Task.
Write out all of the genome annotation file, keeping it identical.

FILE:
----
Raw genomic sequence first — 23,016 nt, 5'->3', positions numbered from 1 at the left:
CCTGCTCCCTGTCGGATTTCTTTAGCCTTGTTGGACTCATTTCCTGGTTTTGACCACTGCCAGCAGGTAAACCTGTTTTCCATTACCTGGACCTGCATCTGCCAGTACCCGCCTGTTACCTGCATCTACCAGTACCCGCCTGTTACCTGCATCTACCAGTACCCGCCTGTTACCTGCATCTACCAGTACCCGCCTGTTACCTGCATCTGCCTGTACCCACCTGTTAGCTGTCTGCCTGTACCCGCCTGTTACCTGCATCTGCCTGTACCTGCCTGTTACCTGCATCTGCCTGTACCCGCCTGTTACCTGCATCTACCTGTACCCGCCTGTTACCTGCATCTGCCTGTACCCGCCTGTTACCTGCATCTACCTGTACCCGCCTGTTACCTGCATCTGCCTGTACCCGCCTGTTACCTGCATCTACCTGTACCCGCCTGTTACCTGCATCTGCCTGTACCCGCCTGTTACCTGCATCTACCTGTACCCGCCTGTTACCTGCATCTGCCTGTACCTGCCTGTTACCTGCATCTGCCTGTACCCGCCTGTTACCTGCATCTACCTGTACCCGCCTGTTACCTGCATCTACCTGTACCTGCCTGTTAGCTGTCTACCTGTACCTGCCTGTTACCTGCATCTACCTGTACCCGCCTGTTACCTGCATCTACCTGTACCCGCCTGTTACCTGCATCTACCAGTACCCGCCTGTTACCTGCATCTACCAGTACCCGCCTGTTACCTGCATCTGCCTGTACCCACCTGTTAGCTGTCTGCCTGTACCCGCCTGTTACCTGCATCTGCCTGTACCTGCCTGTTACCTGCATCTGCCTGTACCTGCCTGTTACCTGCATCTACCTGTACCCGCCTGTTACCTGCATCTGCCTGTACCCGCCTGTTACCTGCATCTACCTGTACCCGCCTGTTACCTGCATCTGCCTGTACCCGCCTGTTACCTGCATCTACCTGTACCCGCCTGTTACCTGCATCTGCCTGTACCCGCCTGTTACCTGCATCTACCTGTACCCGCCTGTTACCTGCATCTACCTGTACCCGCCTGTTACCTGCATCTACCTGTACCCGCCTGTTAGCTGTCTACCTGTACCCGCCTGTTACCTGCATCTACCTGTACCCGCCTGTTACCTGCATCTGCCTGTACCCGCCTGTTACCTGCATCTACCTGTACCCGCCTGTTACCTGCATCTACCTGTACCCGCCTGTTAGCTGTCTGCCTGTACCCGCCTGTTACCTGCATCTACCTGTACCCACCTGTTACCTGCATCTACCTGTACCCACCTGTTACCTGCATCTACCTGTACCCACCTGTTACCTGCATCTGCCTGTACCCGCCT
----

Raw genomic sequence first — 23,016 nt, 5'->3', positions numbered from 1 at the left:
CCTGCTCCCTGTCGGATTTCTTTAGCCTTGTTGGACTCATTTCCTGGTTTTGACCACTGCCAGCAGGTAAACCTGTTTTCCATTACCTGGACCTGCATCTGCCAGTACCCGCCTGTTACCTGCATCTACCAGTACCCGCCTGTTACCTGCATCTACCAGTACCCGCCTGTTACCTGCATCTACCAGTACCCGCCTGTTACCTGCATCTGCCTGTACCCACCTGTTAGCTGTCTGCCTGTACCCGCCTGTTACCTGCATCTGCCTGTACCTGCCTGTTACCTGCATCTGCCTGTACCCGCCTGTTACCTGCATCTACCTGTACCCGCCTGTTACCTGCATCTGCCTGTACCCGCCTGTTACCTGCATCTACCTGTACCCGCCTGTTACCTGCATCTGCCTGTACCCGCCTGTTACCTGCATCTACCTGTACCCGCCTGTTACCTGCATCTGCCTGTACCCGCCTGTTACCTGCATCTACCTGTACCCGCCTGTTACCTGCATCTGCCTGTACCTGCCTGTTACCTGCATCTGCCTGTACCCGCCTGTTACCTGCATCTACCTGTACCCGCCTGTTACCTGCATCTACCTGTACCTGCCTGTTAGCTGTCTACCTGTACCTGCCTGTTACCTGCATCTACCTGTACCCGCCTGTTACCTGCATCTACCTGTACCCGCCTGTTACCTGCATCTACCAGTACCCGCCTGTTACCTGCATCTACCAGTACCCGCCTGTTACCTGCATCTGCCTGTACCCACCTGTTAGCTGTCTGCCTGTACCCGCCTGTTACCTGCATCTGCCTGTACCTGCCTGTTACCTGCATCTGCCTGTACCTGCCTGTTACCTGCATCTACCTGTACCCGCCTGTTACCTGCATCTGCCTGTACCCGCCTGTTACCTGCATCTACCTGTACCCGCCTGTTACCTGCATCTGCCTGTACCCGCCTGTTACCTGCATCTACCTGTACCCGCCTGTTACCTGCATCTGCCTGTACCCGCCTGTTACCTGCATCTACCTGTACCCGCCTGTTACCTGCATCTACCTGTACCCGCCTGTTACCTGCATCTACCTGTACCCGCCTGTTAGCTGTCTACCTGTACCCGCCTGTTACCTGCATCTACCTGTACCCGCCTGTTACCTGCATCTGCCTGTACCCGCCTGTTACCTGCATCTACCTGTACCCGCCTGTTACCTGCATCTACCTGTACCCGCCTGTTAGCTGTCTGCCTGTACCCGCCTGTTACCTGCATCTACCTGTACCCACCTGTTACCTGCATCTACCTGTACCCACCTGTTACCTGCATCTACCTGTACCCACCTGTTACCTGCATCTGCCTGTACCCGCCT